Developers aim for city OK on Michael Reese site this year

$3.5 billion project detailed for local residents at a virtual meeting.

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Reese_rendering.jpg

A rendering of the proposed research and innovation center to be anchored by Israel’s Sheba Medical Center

Skidmore, Owings & Merrill

Developers of the former Michael Reese Hospital site in Bronzeville said Monday night they hope to submit their zoning proposal to the City Council this month, with approval later this year of plans that they promised will create jobs and services while honoring the community’s heritage.

The timetable for the estimated $3.5 billion project was laid out to community residents at a Zoom meeting arranged by city planners and Ald. Sophia King (4th). The plans call for a mixed-use development on roughly 52 city-owned acres at 31st Street and Cottage Grove Avenue.

Scott Goodman, who is leading the project as a partner in Farpoint Development, said that if the city approves the zoning, he hopes construction can begin in the fall of 2021. The developers previously have announced that Israel’s Sheba Medical Center will anchor a 500,000-square-foot research and innovation center proposed for the first phase.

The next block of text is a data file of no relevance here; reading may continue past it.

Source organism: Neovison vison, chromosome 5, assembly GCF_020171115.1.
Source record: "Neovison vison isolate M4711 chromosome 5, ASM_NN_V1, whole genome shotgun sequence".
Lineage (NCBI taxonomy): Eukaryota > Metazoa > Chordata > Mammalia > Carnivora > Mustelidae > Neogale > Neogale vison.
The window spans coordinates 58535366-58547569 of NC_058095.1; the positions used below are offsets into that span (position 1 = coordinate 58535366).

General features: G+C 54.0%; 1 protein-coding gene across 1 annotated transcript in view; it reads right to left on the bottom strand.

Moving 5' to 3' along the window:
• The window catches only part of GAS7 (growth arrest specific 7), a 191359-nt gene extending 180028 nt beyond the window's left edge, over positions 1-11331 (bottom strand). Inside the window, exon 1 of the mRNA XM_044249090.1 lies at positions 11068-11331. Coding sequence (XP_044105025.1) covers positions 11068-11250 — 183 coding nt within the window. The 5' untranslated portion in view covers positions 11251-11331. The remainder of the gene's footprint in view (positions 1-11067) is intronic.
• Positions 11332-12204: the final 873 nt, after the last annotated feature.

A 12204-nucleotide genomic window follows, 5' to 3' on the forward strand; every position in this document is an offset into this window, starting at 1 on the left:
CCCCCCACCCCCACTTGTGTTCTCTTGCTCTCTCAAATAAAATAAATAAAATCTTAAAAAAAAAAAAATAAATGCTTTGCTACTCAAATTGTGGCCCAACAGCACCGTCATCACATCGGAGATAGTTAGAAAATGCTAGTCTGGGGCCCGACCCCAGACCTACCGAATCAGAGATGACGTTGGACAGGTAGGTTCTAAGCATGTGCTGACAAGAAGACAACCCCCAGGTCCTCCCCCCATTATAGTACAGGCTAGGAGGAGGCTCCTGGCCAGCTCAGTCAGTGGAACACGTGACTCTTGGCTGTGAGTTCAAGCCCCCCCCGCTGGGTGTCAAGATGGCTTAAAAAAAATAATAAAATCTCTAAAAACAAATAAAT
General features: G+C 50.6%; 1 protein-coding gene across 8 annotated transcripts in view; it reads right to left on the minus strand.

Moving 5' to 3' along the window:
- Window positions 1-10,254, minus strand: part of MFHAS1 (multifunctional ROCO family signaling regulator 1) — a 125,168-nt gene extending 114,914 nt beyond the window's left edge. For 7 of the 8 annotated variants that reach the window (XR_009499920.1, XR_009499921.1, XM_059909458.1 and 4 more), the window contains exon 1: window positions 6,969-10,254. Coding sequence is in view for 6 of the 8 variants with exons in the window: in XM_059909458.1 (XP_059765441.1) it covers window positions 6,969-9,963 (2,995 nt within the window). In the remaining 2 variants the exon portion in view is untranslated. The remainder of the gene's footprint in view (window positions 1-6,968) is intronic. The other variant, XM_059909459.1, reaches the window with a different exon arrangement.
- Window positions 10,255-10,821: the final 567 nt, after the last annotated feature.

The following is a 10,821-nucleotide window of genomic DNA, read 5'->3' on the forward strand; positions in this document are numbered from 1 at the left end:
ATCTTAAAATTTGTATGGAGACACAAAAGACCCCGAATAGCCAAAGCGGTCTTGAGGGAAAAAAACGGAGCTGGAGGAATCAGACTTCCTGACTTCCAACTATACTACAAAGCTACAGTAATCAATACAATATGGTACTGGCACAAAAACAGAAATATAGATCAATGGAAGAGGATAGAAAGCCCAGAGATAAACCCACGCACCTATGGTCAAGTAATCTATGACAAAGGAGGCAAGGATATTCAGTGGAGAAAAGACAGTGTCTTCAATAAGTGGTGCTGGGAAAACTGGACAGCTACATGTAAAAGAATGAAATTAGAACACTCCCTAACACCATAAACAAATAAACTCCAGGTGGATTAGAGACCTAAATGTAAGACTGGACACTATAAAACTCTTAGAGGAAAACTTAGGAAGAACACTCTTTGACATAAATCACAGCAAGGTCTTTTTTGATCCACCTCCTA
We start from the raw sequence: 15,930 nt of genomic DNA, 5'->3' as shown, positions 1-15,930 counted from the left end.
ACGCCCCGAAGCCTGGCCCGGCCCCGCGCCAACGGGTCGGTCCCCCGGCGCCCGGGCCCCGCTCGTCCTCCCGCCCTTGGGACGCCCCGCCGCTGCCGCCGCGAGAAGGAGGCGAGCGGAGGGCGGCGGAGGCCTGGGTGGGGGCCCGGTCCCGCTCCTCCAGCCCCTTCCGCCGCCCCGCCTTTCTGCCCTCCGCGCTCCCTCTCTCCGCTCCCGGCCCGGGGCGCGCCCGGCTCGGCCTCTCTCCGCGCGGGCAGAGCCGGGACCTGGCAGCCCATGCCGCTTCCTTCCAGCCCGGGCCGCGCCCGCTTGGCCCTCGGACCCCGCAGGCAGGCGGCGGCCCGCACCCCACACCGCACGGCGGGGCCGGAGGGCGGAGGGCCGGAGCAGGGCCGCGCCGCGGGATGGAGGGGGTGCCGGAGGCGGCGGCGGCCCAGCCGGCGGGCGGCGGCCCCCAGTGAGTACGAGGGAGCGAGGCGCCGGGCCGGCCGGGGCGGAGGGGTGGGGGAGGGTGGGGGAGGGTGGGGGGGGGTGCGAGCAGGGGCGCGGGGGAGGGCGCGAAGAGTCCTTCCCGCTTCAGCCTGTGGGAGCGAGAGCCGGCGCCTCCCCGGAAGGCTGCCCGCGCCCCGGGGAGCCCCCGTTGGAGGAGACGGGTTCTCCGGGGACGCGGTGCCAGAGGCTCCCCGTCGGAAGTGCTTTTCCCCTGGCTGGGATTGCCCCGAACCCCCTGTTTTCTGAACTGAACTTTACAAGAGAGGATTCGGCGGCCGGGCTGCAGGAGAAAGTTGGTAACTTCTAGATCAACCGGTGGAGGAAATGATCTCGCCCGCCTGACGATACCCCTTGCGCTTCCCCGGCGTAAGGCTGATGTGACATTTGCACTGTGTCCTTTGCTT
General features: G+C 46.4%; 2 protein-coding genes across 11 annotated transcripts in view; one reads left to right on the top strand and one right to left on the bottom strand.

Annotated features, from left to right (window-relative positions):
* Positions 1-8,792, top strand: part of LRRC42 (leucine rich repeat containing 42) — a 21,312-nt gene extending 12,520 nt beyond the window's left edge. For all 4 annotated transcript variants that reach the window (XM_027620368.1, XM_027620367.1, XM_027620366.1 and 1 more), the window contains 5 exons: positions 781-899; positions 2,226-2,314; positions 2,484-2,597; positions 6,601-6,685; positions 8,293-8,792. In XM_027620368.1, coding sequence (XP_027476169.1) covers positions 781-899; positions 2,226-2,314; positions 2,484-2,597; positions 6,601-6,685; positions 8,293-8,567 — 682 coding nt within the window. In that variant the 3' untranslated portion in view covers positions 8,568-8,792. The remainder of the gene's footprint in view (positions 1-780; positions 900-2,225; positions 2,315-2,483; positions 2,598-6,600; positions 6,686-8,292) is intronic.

Goodman said that in conversations with the city and the neighborhood, the developers have agreed that 65% of all businesses involved in the site must be minority-owned, creating opportunities for work and investment in Bronzeville. “We think we are on the right side of history on this project,” he said.

An overall height limit of 400 feet would apply to the buildings. Plans allow for a community center and about nine acres of new parks. The Singer Pavilion, the last structure that remains from the old Reese campus, would be incorporated into the development.

Cynthia Roubik, assistant commissioner at the Department of Planning and Development, said the project could receive $31 million in subsidies from the tax increment financing program. She said most of the money would be used for environmental cleanup at the northern end of the site, near 26th Street and Dr. Martin Luther King Jr. Drive, where a radium processing plant operated in the early 1900s.

The development team and a local advisory council for the project fielded questions that community members submitted in advance. The virtual session was an experiment in whether local hearings, a part of the city’s zoning process, could take place during a pandemic.

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